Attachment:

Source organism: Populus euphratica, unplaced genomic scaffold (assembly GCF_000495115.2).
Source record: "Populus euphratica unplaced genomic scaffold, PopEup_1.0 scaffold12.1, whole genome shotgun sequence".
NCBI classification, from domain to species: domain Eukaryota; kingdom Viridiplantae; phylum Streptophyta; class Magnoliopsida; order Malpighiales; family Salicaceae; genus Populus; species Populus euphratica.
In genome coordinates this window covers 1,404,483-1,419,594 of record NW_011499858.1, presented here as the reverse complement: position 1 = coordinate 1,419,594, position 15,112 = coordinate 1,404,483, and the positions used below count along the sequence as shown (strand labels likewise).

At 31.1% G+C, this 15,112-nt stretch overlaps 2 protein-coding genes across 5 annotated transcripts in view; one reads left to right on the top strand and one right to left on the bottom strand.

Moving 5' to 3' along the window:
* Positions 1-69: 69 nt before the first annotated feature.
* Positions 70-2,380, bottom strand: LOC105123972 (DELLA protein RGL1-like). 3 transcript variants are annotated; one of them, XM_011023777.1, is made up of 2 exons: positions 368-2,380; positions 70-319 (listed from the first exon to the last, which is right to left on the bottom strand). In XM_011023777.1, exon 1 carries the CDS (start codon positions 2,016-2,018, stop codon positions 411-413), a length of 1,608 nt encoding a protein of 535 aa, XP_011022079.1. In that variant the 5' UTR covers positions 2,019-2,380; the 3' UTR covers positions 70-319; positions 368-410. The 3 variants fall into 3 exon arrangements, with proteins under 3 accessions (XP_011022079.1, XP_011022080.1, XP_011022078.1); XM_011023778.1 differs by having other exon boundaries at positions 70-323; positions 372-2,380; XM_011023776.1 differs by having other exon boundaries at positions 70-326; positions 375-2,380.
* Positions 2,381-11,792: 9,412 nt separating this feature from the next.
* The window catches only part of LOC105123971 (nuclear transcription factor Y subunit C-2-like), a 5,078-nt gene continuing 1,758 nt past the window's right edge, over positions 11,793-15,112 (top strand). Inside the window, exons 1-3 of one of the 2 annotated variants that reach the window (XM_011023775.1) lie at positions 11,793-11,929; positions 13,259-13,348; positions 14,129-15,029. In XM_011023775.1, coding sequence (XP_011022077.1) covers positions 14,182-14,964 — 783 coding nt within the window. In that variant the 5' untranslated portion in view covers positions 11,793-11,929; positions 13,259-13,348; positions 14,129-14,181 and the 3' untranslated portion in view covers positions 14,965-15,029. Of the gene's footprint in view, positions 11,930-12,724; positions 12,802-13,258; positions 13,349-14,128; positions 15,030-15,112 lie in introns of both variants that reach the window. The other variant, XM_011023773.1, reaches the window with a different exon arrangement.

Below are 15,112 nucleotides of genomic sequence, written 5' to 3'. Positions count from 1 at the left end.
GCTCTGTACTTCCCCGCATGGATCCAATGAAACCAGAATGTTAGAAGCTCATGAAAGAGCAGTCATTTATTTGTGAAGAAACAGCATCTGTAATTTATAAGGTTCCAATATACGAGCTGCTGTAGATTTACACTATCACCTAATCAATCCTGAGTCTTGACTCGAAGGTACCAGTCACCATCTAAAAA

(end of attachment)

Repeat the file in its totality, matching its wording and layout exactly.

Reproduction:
Source organism: Populus euphratica, unplaced genomic scaffold (assembly GCF_000495115.2).
Source record: "Populus euphratica unplaced genomic scaffold, PopEup_1.0 scaffold12.1, whole genome shotgun sequence".
NCBI classification, from domain to species: domain Eukaryota; kingdom Viridiplantae; phylum Streptophyta; class Magnoliopsida; order Malpighiales; family Salicaceae; genus Populus; species Populus euphratica.
In genome coordinates this window covers 1,404,483-1,419,594 of record NW_011499858.1, presented here as the reverse complement: position 1 = coordinate 1,419,594, position 15,112 = coordinate 1,404,483, and the positions used below count along the sequence as shown (strand labels likewise).

At 31.1% G+C, this 15,112-nt stretch overlaps 2 protein-coding genes across 5 annotated transcripts in view; one reads left to right on the top strand and one right to left on the bottom strand.

Moving 5' to 3' along the window:
* Positions 1-69: 69 nt before the first annotated feature.
* Positions 70-2,380, bottom strand: LOC105123972 (DELLA protein RGL1-like). 3 transcript variants are annotated; one of them, XM_011023777.1, is made up of 2 exons: positions 368-2,380; positions 70-319 (listed from the first exon to the last, which is right to left on the bottom strand). In XM_011023777.1, exon 1 carries the CDS (start codon positions 2,016-2,018, stop codon positions 411-413), a length of 1,608 nt encoding a protein of 535 aa, XP_011022079.1. In that variant the 5' UTR covers positions 2,019-2,380; the 3' UTR covers positions 70-319; positions 368-410. The 3 variants fall into 3 exon arrangements, with proteins under 3 accessions (XP_011022079.1, XP_011022080.1, XP_011022078.1); XM_011023778.1 differs by having other exon boundaries at positions 70-323; positions 372-2,380; XM_011023776.1 differs by having other exon boundaries at positions 70-326; positions 375-2,380.
* Positions 2,381-11,792: 9,412 nt separating this feature from the next.
* The window catches only part of LOC105123971 (nuclear transcription factor Y subunit C-2-like), a 5,078-nt gene continuing 1,758 nt past the window's right edge, over positions 11,793-15,112 (top strand). Inside the window, exons 1-3 of one of the 2 annotated variants that reach the window (XM_011023775.1) lie at positions 11,793-11,929; positions 13,259-13,348; positions 14,129-15,029. In XM_011023775.1, coding sequence (XP_011022077.1) covers positions 14,182-14,964 — 783 coding nt within the window. In that variant the 5' untranslated portion in view covers positions 11,793-11,929; positions 13,259-13,348; positions 14,129-14,181 and the 3' untranslated portion in view covers positions 14,965-15,029. Of the gene's footprint in view, positions 11,930-12,724; positions 12,802-13,258; positions 13,349-14,128; positions 15,030-15,112 lie in introns of both variants that reach the window. The other variant, XM_011023773.1, reaches the window with a different exon arrangement.

Below are 15,112 nucleotides of genomic sequence, written 5' to 3'. Positions count from 1 at the left end.
GCTCTGTACTTCCCCGCATGGATCCAATGAAACCAGAATGTTAGAAGCTCATGAAAGAGCAGTCATTTATTTGTGAAGAAACAGCATCTGTAATTTATAAGGTTCCAATATACGAGCTGCTGTAGATTTACACTATCACCTAATCAATCCTGAGTCTTGACTCGAAGGTACCAGTCACCATCTAAAAA